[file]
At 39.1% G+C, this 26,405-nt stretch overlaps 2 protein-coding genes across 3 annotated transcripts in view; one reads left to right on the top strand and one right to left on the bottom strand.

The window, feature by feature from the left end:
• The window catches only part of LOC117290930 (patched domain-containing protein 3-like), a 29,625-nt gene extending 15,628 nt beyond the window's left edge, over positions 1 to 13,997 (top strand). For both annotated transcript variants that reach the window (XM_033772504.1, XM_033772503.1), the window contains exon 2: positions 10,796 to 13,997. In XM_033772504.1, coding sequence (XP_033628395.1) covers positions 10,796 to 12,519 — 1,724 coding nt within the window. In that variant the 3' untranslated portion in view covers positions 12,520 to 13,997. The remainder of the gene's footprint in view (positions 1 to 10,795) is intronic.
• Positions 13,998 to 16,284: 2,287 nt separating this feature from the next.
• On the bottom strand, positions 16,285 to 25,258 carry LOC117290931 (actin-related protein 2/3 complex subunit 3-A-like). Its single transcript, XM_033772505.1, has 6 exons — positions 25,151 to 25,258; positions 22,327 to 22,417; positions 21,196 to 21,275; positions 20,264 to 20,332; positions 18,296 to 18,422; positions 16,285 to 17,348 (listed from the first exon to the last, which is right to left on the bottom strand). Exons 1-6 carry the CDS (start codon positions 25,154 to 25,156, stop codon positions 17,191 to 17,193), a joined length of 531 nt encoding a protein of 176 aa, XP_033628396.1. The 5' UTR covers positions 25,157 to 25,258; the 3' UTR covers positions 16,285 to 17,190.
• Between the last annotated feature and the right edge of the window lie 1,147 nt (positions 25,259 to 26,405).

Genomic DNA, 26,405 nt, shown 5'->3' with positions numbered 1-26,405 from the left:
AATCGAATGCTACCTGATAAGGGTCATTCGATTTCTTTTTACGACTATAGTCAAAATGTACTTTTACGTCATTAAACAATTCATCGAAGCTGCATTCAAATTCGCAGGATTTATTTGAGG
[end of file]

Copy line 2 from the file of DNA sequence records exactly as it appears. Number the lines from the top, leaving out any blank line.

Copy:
The window, feature by feature from the left end: